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[TOPIC] What does the shebang really do?
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John R. Graham
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PostPosted: Fri Mar 30, 2018 3:27 pm    Post subject: Reply with quote

Khayyam's statement seems clear and meaningful to me, but can be modestly clarified. What khayyam meant was that non-POSIX "bashisms" are accepted by bash even when it's in --posix mode. Therefore, if your goal is strict POSIX compatibility, testing under bash is problematic.

Don't get too defensive. Technical people often jump on statements that are ambiguous or not wholly or strictly correct. This is a good thing because precision of language is important in technical endeavors. Also, we can all be better, learn things, right?

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PostPosted: Fri Mar 30, 2018 3:49 pm    Post subject: Reply with quote

@John R. Graham: the POSIX mode does not exist to test conformance to the POSIX standard. It is the designers who do this work.
This mode allows a POSIX compliant script to be executed (POSIX: Portable Operating System Interface for Unix).
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PostPosted: Fri Mar 30, 2018 4:00 pm    Post subject: Reply with quote

I'm afraid you're missing the point. POSIX compliant scripts will generally work in bash without specifying --posix mode. This command line option just covers some abstruse corner cases.

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PostPosted: Fri Mar 30, 2018 4:17 pm    Post subject: Reply with quote

@John R. Graham: I assume that nobody currently uses (or consider) a Bourne Shell (sh) so my statements are still correct.

helecho wrote:
GNU Bash runs in POSIX mode if the shebang is /bin/sh [...]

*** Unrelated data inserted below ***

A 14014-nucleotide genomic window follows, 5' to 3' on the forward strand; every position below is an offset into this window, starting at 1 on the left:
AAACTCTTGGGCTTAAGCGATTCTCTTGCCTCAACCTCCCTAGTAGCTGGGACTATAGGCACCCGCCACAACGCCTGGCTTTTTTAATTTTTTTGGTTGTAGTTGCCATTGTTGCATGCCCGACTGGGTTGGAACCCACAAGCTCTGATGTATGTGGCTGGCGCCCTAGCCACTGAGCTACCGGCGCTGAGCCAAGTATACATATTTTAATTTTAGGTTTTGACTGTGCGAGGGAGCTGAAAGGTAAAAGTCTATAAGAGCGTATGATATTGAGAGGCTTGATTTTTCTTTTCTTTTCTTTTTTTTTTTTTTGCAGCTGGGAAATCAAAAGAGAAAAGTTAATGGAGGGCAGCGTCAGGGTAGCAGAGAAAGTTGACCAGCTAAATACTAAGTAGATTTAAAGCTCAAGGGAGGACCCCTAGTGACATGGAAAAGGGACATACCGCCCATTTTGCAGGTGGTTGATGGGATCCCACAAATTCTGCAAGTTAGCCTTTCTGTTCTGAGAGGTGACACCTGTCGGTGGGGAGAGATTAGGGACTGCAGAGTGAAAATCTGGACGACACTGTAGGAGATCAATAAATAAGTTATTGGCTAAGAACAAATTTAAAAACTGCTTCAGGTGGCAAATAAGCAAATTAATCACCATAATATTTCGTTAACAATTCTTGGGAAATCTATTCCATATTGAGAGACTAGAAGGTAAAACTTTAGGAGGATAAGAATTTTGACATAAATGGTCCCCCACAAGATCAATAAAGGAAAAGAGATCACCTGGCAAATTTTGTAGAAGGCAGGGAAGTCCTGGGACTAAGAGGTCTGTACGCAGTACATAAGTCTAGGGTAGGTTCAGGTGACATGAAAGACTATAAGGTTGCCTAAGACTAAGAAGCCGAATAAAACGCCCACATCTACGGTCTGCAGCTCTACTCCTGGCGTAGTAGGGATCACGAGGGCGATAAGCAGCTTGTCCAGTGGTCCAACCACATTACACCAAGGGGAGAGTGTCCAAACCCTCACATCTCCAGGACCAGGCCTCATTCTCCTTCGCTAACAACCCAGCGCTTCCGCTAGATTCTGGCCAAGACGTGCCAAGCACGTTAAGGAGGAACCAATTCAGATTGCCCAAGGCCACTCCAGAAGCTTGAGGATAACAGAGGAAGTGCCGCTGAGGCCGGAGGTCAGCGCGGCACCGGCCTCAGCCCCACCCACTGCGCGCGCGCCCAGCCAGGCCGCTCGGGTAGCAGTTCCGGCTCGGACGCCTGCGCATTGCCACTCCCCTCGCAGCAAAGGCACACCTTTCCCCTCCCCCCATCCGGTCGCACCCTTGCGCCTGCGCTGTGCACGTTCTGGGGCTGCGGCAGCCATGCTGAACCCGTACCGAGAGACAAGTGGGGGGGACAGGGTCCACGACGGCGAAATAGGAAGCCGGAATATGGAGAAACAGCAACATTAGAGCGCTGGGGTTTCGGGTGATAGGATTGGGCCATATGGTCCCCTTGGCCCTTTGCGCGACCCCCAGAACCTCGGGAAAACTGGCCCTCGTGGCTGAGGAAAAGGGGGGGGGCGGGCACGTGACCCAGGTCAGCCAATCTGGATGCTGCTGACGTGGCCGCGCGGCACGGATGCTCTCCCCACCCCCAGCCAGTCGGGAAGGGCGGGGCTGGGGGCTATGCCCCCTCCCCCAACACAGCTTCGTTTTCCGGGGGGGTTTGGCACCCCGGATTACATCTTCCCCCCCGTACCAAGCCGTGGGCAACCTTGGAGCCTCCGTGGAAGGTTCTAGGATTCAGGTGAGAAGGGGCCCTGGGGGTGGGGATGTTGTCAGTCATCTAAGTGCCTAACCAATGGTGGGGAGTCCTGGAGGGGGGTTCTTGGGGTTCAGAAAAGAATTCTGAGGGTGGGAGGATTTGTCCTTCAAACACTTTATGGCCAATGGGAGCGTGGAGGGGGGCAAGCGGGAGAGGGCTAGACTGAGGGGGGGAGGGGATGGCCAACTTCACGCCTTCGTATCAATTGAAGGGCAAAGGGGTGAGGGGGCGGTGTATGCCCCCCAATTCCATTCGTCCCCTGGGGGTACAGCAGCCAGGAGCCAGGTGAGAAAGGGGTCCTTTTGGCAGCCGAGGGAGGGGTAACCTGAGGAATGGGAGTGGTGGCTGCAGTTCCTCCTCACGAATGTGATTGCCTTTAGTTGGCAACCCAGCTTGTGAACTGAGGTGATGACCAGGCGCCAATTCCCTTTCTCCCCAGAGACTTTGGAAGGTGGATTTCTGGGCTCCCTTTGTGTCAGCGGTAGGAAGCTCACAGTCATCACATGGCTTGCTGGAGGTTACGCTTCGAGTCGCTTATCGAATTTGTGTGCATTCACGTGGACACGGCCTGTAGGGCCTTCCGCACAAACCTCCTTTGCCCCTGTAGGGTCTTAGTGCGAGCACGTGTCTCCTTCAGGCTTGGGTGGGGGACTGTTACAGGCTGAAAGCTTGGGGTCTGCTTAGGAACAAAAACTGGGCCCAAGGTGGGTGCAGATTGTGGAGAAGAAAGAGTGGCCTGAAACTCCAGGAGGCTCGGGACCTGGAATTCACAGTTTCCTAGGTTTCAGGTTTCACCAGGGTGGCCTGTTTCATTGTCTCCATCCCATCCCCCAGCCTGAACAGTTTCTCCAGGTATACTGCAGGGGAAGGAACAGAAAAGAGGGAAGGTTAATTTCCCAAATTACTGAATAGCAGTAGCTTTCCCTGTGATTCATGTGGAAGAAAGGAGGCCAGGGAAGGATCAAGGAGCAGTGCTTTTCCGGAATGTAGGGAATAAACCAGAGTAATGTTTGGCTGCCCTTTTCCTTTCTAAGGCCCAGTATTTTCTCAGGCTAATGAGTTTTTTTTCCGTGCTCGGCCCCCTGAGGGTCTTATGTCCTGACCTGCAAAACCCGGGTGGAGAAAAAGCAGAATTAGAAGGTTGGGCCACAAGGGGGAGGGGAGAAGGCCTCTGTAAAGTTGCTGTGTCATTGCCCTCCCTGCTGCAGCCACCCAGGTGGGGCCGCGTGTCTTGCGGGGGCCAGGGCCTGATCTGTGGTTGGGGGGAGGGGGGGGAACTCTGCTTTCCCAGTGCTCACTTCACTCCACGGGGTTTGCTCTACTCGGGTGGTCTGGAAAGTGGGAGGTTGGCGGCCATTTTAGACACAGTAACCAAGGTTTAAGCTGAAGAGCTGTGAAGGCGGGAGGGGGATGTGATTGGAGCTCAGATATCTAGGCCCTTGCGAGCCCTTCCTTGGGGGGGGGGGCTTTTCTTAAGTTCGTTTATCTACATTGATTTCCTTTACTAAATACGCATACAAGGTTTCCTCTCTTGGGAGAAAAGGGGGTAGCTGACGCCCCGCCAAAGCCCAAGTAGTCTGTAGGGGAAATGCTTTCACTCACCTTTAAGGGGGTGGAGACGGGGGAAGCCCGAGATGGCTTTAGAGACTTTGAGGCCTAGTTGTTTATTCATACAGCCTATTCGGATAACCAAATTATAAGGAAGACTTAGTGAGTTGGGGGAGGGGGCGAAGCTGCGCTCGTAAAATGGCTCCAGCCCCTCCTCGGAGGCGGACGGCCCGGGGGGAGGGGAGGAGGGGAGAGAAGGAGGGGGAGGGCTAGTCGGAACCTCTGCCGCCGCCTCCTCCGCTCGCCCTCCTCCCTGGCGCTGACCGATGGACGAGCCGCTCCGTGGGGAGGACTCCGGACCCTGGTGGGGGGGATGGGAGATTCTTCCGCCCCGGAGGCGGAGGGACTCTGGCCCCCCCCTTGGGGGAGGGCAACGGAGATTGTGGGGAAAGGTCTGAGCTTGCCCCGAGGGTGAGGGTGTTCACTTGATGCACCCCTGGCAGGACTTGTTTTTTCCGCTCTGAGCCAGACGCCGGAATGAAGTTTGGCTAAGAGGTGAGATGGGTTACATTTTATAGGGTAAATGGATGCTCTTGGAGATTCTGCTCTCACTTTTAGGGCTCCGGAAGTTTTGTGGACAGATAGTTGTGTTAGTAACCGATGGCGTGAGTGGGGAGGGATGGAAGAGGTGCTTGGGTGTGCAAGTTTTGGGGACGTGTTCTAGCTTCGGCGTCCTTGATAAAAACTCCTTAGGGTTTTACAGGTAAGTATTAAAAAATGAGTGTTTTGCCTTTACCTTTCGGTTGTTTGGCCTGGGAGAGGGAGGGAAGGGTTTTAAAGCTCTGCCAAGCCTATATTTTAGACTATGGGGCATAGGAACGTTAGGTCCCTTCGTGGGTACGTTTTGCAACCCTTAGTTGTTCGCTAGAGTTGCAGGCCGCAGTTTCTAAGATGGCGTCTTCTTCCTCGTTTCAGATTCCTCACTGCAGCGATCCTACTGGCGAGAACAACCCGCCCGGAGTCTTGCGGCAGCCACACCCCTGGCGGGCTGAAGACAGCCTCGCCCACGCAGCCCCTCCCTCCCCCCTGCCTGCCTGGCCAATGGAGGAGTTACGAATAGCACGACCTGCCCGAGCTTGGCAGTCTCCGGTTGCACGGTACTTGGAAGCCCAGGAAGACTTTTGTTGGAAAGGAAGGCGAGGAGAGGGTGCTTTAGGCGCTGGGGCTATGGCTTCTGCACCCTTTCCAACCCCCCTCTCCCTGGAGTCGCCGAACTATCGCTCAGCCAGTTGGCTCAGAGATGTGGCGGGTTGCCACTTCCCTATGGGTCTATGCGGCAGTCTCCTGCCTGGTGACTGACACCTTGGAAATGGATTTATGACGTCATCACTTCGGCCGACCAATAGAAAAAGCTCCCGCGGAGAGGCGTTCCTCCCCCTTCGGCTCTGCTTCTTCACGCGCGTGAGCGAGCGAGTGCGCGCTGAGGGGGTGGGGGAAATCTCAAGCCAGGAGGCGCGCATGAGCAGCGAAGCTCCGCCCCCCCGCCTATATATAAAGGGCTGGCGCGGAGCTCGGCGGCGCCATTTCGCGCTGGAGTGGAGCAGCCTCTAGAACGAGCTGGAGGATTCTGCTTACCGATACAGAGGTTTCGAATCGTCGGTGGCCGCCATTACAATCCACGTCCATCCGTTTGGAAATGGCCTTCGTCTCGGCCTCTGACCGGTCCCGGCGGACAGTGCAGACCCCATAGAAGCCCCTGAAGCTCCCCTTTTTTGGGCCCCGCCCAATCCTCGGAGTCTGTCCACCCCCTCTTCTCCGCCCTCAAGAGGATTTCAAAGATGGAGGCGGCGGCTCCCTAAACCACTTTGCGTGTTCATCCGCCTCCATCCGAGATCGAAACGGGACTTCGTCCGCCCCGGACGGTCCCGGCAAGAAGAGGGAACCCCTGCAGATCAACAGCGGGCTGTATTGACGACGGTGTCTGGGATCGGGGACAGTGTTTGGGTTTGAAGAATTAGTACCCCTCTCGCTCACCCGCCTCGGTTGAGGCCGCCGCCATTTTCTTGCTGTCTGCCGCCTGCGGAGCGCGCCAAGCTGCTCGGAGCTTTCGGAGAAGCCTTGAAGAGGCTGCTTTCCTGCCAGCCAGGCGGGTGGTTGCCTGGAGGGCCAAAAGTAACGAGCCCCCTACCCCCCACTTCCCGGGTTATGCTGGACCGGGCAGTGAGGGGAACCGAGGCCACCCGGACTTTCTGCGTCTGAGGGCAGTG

info bash wrote:
6.11 Bash POSIX Mode

When invoked as `sh', Bash enters POSIX mode after reading the startup file.


helecho
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John R. Graham
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PostPosted: Fri Mar 30, 2018 4:59 pm    Post subject: Reply with quote

I'm afraid you're still missing the point. I'm also afraid that I've piled on and will now have to split this thread.

If you care to, take a look at what the OP actually asked about. Comments on what bash does and doesn't do with the shebang are essentially irrelevant to this thread. Certainly they're off topic.

- John
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PostPosted: Fri Mar 30, 2018 5:06 pm    Post subject: Reply with quote

I bow! :D
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PostPosted: Fri Mar 30, 2018 6:19 pm    Post subject: Reply with quote

helecho wrote:
@Naib @khayyam: your declarations are dissapointing and disrespectful: it seems to you equal that the interlocutor has a good faith; you advocate an offensive approach.
how? have you spontaneously contracted leprosy or something?
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PostPosted: Fri Mar 30, 2018 7:40 pm    Post subject: Reply with quote

helecho wrote:
@Naib @khayyam: your declarations are dissapointing and disrespectful: it seems to you equal that the interlocutor has a good faith; you advocate an offensive approach.

helecho ... whatever you mean by that (as it's unclear how anyone should get from the proposition to the conclusion) I don't consider it fair criticism. As I said, you're not actually engaging with what's presented, specifically WRT to the point Hu was making, and so it seems right that this is pointed out. It also doesn't help that you consistently use english as though it's Scrabble (meaning that you get a higher meaning/score based on the words used), this isn't the case, english relies very much on tight relations between words/statements, and expressivity (or vagueness) isn't a substitute for that.

helecho wrote:
@khayyam: GNU Bash supports more features than a POSIX shell but is a POSIX capable shell. The documentation explicitly states what differs concerning POSIX features.